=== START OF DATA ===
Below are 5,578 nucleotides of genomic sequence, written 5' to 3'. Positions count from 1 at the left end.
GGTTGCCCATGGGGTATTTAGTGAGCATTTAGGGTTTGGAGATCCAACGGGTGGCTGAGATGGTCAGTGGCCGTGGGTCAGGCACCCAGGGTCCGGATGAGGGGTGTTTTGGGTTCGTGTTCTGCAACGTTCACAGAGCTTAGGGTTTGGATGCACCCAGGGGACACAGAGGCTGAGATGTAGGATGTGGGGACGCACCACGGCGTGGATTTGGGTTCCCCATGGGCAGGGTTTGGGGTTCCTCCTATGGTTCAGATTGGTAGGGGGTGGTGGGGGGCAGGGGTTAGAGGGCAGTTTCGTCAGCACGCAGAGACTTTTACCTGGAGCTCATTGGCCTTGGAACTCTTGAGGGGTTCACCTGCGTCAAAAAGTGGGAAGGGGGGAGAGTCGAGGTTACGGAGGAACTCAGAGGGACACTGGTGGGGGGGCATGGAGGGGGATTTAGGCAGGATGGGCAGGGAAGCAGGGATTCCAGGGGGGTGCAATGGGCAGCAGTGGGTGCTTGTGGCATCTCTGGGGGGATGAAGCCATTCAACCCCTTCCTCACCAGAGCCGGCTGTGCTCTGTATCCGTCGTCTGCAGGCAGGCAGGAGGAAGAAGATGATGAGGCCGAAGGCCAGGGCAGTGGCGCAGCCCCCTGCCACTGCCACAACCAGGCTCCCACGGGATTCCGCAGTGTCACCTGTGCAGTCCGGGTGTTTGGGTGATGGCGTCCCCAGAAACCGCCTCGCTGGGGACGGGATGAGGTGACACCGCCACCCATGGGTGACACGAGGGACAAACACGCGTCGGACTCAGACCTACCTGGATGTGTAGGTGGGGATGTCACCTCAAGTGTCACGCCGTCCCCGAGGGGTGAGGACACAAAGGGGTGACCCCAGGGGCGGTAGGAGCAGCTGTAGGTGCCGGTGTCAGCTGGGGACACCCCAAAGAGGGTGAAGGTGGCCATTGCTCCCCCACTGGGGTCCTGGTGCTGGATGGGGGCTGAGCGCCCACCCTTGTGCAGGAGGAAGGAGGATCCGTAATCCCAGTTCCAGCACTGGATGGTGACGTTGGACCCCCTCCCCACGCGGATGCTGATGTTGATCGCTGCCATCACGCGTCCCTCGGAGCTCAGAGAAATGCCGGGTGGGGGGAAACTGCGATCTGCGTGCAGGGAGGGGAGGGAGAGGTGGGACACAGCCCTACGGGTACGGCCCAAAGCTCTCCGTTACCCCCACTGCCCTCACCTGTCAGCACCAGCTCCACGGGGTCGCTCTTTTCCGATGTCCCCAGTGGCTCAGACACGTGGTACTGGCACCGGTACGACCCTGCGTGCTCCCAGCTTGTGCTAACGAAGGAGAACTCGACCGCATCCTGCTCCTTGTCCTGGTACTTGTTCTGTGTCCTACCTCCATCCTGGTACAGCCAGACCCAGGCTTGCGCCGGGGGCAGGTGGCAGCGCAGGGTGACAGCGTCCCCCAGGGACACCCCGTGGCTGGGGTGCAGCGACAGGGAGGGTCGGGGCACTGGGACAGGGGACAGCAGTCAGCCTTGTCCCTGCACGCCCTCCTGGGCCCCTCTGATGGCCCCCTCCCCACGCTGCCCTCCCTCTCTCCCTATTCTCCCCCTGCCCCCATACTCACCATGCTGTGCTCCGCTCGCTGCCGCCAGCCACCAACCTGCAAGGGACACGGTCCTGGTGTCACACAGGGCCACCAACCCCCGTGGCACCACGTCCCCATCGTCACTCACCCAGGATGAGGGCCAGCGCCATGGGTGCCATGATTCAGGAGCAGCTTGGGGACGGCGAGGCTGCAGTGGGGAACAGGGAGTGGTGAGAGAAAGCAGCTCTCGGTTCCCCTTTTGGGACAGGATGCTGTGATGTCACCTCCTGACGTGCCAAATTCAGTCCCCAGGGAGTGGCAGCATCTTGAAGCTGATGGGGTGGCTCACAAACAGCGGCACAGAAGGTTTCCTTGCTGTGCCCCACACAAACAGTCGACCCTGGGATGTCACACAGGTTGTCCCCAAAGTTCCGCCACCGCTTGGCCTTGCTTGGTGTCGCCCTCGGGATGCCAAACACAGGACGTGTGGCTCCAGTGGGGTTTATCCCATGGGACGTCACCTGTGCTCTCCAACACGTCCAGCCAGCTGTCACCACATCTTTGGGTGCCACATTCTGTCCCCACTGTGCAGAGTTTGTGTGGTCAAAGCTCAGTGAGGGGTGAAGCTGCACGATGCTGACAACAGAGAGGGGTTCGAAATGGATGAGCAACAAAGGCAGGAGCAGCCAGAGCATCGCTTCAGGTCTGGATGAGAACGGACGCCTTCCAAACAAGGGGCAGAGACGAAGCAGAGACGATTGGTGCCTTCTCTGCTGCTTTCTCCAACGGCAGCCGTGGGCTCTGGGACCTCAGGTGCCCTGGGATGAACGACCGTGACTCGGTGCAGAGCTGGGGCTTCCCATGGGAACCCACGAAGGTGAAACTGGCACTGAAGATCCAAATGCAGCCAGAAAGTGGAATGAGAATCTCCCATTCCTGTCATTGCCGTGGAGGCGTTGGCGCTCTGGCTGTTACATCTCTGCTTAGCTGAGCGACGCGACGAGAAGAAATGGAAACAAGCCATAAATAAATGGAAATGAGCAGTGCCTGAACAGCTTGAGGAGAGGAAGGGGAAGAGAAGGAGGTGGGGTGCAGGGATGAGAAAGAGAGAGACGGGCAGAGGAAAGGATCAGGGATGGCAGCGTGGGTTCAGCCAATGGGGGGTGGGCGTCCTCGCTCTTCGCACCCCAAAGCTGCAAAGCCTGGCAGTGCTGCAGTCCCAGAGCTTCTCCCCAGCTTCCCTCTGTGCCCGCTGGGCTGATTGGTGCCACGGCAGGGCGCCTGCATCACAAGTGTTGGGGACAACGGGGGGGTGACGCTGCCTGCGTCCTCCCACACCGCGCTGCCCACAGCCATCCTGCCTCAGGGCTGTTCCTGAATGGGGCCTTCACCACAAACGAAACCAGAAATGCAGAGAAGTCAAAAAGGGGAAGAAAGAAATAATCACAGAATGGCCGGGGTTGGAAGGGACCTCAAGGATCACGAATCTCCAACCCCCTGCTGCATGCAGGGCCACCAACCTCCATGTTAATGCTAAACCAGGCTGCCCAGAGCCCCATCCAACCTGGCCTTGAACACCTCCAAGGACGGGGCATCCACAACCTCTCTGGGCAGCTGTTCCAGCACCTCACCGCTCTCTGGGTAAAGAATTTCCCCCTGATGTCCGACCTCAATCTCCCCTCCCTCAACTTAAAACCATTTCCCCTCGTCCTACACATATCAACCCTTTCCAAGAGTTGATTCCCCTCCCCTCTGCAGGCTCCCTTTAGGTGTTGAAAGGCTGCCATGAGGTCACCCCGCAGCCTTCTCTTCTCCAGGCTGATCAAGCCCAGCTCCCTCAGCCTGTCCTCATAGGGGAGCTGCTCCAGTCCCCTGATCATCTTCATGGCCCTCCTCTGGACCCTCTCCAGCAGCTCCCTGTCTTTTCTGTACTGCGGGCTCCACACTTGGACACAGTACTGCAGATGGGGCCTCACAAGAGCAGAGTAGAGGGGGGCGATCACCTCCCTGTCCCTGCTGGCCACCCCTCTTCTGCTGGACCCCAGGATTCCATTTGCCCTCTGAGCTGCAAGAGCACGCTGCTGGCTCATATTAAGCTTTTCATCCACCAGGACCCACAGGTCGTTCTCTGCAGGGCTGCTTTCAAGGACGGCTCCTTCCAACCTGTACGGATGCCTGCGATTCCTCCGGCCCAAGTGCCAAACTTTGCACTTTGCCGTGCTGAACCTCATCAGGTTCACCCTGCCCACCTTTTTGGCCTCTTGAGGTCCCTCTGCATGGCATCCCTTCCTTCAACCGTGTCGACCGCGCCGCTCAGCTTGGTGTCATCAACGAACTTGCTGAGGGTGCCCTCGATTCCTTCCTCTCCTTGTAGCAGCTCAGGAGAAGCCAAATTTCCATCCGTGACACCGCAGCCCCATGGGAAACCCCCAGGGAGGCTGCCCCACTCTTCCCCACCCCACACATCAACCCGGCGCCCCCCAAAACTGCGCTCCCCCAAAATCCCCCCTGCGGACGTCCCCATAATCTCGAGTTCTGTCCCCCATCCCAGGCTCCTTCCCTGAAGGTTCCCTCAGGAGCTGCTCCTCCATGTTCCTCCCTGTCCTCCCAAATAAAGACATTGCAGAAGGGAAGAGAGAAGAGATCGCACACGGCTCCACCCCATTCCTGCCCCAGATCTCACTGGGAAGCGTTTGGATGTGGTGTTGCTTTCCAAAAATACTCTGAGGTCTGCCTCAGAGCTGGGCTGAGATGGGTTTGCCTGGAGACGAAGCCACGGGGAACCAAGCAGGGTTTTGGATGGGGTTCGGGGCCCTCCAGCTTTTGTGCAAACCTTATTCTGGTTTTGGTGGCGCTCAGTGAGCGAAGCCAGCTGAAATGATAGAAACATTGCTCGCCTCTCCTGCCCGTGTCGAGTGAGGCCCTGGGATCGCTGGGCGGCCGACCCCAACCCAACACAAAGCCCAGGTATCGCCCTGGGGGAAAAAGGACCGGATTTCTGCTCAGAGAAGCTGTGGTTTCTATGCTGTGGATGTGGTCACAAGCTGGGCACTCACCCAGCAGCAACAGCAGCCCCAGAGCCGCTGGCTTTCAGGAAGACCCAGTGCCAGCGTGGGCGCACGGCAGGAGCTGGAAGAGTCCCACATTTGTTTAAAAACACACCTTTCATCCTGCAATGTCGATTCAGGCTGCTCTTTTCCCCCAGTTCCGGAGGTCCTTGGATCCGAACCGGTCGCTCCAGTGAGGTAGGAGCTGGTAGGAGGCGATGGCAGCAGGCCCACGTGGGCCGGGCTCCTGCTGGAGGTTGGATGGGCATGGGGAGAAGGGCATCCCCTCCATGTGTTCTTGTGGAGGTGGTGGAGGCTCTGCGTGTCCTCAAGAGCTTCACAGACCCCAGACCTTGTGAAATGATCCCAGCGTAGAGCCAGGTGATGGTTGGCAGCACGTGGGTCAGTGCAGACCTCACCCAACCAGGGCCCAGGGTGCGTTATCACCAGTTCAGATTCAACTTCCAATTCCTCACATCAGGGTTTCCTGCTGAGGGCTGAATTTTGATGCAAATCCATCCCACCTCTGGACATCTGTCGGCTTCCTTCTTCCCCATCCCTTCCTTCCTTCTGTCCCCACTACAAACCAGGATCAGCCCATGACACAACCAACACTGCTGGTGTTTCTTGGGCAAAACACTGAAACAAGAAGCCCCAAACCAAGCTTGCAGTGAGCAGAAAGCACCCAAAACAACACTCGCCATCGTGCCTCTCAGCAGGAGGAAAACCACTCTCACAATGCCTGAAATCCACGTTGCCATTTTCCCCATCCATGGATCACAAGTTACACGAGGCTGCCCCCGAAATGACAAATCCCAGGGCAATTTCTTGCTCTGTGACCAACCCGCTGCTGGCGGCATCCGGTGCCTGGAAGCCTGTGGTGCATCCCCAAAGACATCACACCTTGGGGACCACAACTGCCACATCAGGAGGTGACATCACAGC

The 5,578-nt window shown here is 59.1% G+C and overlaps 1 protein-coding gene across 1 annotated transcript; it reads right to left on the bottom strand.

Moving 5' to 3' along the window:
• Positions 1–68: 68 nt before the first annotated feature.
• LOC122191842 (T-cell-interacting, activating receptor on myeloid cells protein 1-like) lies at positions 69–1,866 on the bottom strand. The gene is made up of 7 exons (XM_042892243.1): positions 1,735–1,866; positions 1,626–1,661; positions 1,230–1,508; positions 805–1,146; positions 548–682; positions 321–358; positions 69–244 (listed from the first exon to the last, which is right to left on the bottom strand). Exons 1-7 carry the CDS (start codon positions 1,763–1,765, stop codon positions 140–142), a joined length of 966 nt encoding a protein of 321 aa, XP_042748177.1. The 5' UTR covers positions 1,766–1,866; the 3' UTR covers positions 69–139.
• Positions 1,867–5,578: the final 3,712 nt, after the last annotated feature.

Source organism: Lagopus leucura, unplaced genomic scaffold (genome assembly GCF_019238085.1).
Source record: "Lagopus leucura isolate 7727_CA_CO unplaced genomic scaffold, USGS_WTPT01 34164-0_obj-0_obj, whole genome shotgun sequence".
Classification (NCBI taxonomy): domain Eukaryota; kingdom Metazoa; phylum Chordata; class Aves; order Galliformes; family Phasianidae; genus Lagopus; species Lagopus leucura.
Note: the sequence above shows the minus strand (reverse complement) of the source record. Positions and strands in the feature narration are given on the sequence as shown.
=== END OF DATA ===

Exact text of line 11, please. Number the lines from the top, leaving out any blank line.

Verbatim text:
Note: the sequence above shows the minus strand (reverse complement) of the source record. Positions and strands in the feature narration are given on the sequence as shown.